Building partially collapses after natural gas explosion in Denver

Family loses home, possessions when RV towed

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DENVER -- A parking mix-up has left a Denver family homeless with all of their possessions locked away.

Vanessa Leslie and her husband Elias Dominguez recently lost their jobs and their home. They moved all of their things into an RV, but a parking mistake led to a costly tow at the wrong time.

The parents and their four kids said they're trying to get the money together to get their RV, but they reached out to the FOX31 Denver Problem Solvers because they're also faced with a bill to simply access their things.

“It’s hard right now … not to have anything for my kids," Leslie said.

Leslie lost her job in January, and Dominguez has struggled to keep steady work and his family in a home as he re-enters society after a felony past involving drugs.

“Obstacles keep reoccuring and, as a man, it makes you feel less than," Dominguez said. "You feel hopeless.”

The family found hope recently when a generous couple donated an RV to them. After losing their home, they used the RV to store their possessions until they could move in. They even contemplated living in it.

“It was a blessing," Dominguez said. "It helped us.”

"We were like, this is our last option, our family can’t take all of us in so we had to do something," Leslie said. "The RV was our last hope.”

But that hope was taken away when they parked it outside a family member’s townhouse on Sunday. They failed to recognize that it was on the wrong side of a barricade and in the morning it was gone. It had been towed from the private lot by Wyatts Towing.

“It was going to be $375 to get it out that day," Leslie said.

The family didn't have the money to get their RV back, and the cost is now well above $500.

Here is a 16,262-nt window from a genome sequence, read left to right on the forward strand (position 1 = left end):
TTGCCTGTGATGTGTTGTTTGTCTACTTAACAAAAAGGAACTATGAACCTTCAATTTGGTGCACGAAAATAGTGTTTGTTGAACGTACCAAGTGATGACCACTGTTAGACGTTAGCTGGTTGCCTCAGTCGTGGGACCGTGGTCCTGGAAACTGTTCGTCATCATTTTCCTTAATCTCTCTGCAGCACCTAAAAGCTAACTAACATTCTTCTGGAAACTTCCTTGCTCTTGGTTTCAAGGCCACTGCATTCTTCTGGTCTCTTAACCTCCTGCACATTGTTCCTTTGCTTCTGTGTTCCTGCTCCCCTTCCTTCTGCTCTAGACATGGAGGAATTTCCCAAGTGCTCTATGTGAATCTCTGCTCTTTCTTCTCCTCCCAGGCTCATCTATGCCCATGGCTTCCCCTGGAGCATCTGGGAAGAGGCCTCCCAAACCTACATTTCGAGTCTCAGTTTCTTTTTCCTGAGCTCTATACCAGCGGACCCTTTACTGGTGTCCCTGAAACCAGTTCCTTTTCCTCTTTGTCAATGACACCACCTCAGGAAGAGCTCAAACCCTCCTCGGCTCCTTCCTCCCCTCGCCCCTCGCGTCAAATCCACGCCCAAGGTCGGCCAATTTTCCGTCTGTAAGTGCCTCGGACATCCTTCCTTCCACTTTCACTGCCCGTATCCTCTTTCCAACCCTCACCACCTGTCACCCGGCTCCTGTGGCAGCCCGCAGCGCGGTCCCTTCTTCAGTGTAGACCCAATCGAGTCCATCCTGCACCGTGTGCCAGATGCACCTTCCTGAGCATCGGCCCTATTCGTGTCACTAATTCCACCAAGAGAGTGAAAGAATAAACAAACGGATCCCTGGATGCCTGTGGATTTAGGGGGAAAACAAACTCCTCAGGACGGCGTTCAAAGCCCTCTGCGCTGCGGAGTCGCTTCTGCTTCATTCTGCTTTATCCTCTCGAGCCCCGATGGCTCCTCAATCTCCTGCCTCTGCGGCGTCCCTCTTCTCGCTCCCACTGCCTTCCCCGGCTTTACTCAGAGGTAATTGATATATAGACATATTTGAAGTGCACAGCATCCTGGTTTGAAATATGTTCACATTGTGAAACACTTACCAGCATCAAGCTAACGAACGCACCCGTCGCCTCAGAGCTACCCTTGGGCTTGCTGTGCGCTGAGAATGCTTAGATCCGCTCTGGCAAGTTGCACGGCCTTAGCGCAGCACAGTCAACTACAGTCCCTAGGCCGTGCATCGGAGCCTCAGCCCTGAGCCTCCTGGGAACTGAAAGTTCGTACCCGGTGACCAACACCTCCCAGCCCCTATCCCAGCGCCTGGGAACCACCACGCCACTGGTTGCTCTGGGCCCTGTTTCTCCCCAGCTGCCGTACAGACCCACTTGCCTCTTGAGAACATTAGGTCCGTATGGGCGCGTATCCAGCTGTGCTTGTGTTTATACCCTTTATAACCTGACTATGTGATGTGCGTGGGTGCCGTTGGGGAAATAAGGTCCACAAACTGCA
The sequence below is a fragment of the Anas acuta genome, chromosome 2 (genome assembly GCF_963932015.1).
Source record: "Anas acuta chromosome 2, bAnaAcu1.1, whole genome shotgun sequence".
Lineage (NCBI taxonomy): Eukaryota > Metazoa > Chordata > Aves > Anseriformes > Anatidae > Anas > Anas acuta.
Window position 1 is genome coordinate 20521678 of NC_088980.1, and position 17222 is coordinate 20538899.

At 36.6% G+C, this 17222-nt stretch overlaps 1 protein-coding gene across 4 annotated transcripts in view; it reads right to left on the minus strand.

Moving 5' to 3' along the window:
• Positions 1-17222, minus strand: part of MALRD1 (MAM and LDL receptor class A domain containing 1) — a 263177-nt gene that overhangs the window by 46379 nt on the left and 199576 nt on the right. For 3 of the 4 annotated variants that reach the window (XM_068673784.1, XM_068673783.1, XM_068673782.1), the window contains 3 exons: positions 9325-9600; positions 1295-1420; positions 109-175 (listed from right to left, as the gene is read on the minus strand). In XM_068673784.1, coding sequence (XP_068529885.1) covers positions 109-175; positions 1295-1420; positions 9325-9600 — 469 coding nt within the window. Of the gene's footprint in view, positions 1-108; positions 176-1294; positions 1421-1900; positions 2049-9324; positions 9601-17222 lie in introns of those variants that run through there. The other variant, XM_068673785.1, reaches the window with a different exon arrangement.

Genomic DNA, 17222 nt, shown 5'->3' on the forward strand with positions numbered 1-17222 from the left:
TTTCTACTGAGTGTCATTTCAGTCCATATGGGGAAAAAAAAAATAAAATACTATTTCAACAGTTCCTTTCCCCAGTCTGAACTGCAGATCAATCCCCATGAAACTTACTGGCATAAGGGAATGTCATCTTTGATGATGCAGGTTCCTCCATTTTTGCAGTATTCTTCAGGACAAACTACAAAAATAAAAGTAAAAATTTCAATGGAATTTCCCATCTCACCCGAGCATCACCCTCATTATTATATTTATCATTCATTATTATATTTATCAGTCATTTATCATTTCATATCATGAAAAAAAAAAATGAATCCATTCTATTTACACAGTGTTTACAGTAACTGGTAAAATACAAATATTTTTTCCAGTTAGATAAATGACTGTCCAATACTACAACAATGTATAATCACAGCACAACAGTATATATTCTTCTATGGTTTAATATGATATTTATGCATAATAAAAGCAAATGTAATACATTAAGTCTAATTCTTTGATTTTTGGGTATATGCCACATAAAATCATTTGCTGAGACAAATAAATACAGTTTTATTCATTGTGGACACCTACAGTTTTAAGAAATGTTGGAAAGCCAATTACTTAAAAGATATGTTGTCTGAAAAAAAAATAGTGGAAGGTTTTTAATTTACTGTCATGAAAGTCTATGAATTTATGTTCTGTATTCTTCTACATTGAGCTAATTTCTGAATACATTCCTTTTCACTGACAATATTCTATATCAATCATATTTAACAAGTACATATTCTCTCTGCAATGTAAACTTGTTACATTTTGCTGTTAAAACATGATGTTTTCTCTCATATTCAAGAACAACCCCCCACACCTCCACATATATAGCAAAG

Knowing they couldn't pay soon, they asked about retrieving some possessions and got more discouraging news. Wyatts Towing told them they had to pay $160 before they could get anything, including clothes and toiletries.

“It’s a lot of money, to come up with for us," Dominguez said. "So it’s an ultimatum. Do we feed our kids, do we do what we need to, or do we get our clothes so our kids can be comfortable?”

As they try to come up with the money, Leslie said it has been hardest on her daughter.

“She’s been going to school every day and she has come home and told me that kids have asked her why is she in the same clothes. She doesn’t know how to respond," Leslie said.

For now, it's answer she can't give.

“I understand I have to pay to get the truck out," she said. "I’ll do that, but I just want at least be able to get a week of clothes out. I’m not asking for everything.”

The city of Denver does not charge for removing possessions from a towed vehicle, as long as you have documentation, but Wyatts is a private tow company and an employee told the Problem Solvers it would not waive the fee. When we asked to speak to a manager, we were told one wouldn't be available until Monday.